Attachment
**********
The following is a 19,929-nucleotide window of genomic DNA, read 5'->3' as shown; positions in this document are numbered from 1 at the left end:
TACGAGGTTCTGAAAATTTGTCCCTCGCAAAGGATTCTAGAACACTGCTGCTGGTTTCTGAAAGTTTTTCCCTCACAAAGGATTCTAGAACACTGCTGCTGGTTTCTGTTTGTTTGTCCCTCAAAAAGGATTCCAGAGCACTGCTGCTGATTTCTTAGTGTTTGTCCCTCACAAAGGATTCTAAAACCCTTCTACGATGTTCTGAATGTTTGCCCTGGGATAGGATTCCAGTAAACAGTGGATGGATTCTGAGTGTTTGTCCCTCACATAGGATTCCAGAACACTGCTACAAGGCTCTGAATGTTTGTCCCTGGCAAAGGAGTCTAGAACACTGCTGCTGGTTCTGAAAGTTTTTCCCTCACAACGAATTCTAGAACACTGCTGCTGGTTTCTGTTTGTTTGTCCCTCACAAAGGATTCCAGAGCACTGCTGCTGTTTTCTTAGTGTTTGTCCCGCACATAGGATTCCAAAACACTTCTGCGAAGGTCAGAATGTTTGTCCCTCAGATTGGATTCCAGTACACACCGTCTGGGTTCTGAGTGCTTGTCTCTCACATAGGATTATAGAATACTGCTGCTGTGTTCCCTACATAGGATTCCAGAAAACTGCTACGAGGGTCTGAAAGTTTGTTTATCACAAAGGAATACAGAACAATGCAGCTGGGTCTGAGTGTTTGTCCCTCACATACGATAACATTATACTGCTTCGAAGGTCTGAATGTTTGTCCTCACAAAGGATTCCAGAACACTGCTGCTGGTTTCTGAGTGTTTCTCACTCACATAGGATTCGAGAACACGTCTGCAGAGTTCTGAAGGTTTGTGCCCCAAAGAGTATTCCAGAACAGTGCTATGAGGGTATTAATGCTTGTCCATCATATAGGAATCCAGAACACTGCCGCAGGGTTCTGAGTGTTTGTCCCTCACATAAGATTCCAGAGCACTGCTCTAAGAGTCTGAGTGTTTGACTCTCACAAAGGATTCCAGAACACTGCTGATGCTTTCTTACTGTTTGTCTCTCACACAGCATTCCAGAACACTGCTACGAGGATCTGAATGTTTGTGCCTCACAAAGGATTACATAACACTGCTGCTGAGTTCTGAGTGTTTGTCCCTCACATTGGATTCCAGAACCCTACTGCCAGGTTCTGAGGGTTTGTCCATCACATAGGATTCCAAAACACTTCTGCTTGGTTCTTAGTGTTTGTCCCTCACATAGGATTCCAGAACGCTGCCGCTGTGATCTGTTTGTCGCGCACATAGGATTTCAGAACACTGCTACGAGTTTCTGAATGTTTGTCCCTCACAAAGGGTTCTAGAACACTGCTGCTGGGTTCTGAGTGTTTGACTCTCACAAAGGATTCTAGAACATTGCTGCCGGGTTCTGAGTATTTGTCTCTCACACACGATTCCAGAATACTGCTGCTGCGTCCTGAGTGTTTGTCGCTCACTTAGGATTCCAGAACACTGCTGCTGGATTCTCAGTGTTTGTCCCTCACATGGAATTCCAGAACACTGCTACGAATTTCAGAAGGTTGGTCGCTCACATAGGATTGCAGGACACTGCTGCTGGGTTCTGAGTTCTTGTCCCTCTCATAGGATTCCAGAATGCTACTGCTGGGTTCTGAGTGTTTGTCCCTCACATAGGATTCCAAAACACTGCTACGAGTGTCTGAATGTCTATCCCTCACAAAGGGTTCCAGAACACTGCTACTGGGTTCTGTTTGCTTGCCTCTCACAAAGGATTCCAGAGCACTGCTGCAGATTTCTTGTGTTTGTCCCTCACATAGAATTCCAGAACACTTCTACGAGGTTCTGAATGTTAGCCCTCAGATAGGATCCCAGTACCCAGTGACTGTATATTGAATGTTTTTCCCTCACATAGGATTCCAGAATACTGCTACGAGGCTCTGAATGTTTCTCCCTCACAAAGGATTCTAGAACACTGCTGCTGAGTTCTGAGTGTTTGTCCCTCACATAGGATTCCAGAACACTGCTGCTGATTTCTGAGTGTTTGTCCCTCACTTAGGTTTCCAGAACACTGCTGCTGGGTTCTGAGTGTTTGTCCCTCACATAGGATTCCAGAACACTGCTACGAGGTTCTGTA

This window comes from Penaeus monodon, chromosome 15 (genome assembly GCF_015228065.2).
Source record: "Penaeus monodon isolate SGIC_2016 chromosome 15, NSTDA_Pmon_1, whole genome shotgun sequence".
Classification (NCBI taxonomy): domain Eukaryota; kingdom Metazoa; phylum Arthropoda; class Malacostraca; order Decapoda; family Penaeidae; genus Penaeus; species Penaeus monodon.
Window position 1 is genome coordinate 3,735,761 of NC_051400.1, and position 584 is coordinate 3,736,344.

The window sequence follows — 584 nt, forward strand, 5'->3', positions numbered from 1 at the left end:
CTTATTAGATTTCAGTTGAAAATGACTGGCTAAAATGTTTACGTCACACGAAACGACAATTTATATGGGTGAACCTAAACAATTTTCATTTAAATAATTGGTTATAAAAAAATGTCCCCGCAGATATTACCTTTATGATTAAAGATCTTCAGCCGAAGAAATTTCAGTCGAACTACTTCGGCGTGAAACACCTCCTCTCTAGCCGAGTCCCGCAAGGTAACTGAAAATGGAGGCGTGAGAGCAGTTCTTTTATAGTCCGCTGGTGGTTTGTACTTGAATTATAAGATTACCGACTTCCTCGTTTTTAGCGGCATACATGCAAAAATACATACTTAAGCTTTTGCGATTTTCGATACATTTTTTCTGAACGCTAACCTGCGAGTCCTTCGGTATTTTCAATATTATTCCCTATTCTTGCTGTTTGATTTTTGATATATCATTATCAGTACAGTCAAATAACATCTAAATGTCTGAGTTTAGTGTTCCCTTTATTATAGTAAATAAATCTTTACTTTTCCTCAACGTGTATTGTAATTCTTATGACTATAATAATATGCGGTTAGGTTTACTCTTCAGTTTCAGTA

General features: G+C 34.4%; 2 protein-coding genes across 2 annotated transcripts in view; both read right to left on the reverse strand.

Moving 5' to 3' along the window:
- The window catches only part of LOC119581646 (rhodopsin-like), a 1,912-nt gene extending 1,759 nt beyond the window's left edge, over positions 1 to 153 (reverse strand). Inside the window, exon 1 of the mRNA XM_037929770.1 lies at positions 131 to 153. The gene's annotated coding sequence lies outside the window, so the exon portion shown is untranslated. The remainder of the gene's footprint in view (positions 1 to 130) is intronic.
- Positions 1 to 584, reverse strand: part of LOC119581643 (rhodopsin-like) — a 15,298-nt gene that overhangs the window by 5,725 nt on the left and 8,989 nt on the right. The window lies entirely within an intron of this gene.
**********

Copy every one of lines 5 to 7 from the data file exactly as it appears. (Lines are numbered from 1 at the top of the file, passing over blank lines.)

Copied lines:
Classification (NCBI taxonomy): domain Eukaryota; kingdom Metazoa; phylum Arthropoda; class Malacostraca; order Decapoda; family Penaeidae; genus Penaeus; species Penaeus monodon.
Window position 1 is genome coordinate 3,735,761 of NC_051400.1, and position 584 is coordinate 3,736,344.

The window sequence follows — 584 nt, forward strand, 5'->3', positions numbered from 1 at the left end: